Researchers have long known that playtime plays a critical role in a child’s development, including improved social skills, stronger motor skills, and a lower risk of disease when they grow up. But the health benefits of play and having fun don’t end when you grow up. In fact, scientists and researchers have documented an array of ways that regular playtime and recreation can boost your physical wellness, strengthen your immunity, and support positive mental health — even for adults!
The 3 Health Benefits of Play
1. Play Reduces Stress
“Psychological stress has been linked empirically with dysregulation of facets of the human immune system,” warns a research report published in the Current Opinion in Psychology journal.
For example, stress puts a strain on your circulatory system, which impacts the circulation of immune cells and compromises your overall immunity. Stress also triggers the release of cortisol, which has been shown to lower the number of lymphocytes (i.e. white blood cells) in your body.
One of the most prominent health benefits of play and fun recreation is its ability to immediately and significantly reduce your stress levels and thus support and enhance your natural immunity. In part, this is due to the endorphins that are triggered by play. These endorphins help to balance your stress hormones and promote an overall sense of happiness and relaxation.
If you’re worried about the impact of stress on your immune system, pair play and recreation with an immunity-boosting supplement like BioPro-Plus 500. The five Thymic Proteins in BioPro-Plus 500 help to regulate the immune function to best duplicate the body’s own modulation and therefore potentially producing a long-term, sustainable immune function improvement.
2. Play Strengthens the Brain
Many playtime rituals, such as sports or doing puzzles, require your full mental focus and attention. Your brain is much like a muscle — use it or lose it! When you’re playing, many areas of your brain are firing at full power.
Studies suggest that fun recreation, regular play, and exercise all work together to boost your brain health and brain function. Positive side effects may also contribute to:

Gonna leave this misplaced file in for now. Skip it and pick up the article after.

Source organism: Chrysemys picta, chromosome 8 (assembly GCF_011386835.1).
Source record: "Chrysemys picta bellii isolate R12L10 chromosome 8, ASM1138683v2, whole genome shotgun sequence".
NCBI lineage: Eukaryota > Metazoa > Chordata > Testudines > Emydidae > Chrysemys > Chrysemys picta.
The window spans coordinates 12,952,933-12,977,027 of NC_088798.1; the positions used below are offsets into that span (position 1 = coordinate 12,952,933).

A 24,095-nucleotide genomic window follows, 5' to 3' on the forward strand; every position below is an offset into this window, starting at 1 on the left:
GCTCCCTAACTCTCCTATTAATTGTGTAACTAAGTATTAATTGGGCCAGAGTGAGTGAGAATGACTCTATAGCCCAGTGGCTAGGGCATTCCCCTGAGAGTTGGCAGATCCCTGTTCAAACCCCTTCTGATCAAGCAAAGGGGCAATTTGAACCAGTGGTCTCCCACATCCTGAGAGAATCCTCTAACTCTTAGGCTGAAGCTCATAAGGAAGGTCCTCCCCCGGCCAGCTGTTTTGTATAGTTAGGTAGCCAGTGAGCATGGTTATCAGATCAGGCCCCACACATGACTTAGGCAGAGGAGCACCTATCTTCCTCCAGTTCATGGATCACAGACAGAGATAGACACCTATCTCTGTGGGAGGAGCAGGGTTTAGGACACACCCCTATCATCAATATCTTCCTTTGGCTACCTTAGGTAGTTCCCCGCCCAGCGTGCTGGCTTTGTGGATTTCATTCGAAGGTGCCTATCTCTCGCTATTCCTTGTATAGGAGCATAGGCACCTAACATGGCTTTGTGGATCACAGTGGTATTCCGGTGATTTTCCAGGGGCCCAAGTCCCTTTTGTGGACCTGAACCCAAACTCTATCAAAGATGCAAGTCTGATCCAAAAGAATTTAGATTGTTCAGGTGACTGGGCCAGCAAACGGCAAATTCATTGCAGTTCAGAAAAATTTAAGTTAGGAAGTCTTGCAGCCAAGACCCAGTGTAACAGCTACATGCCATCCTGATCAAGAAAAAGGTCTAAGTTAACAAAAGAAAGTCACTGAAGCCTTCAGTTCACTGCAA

- Improved creativity
- Enhanced problem solving
- More positive mental health
- Reduced risk of cognitive disorders, aging-related memory loss, and mood disorders
3. Play Helps Us to Stay Socially Connected
“Strong social connection strengthens your immune system,” reports Stanford. “Research…shows that genes impacted by loneliness also code for immune function and inflammation.” According to the university, the health impacts of social connection on your immune system are so dramatic that boosting your sense of community and investing in strong social connections and relationships can lead to a “50% increased chance of longevity.”
Yet many adults struggle with creating new friendships or maintaining strong social connections. Playtime and recreation can help.
“Research shows [social connection] is a big reason that grown-ups play,” notes NPR. “It helps us maintain our social well-being. And it’s not just board games that do this, but soccer leagues, or playing paintball in the woods. And not just after-work recreation, but team-building exercises in corporate offices. Playing is how we connect.”
How to Incorporate the Health Benefits of Play in Your Life
“Play is something done for its own sake,” explains Dr. Stuart Brown at the National Institute of Play, in an interview with NPR. “It’s voluntary, it’s pleasurable, it offers a sense of engagement, it takes you out of time. And the act itself is more important than the outcome.”
Play as an adult can look like sports with your friends or a backyard game with your family. Or it might mean going for a walk with your dog, doing a puzzle alone, or reading books together with a partner.
Second, surround yourself with playful people. Play is as much about a philosophy of life and an approach to your day as it is about specific activities or routines. When you are in relationships with people who have a playful spirit, you’ll naturally engage in play more often.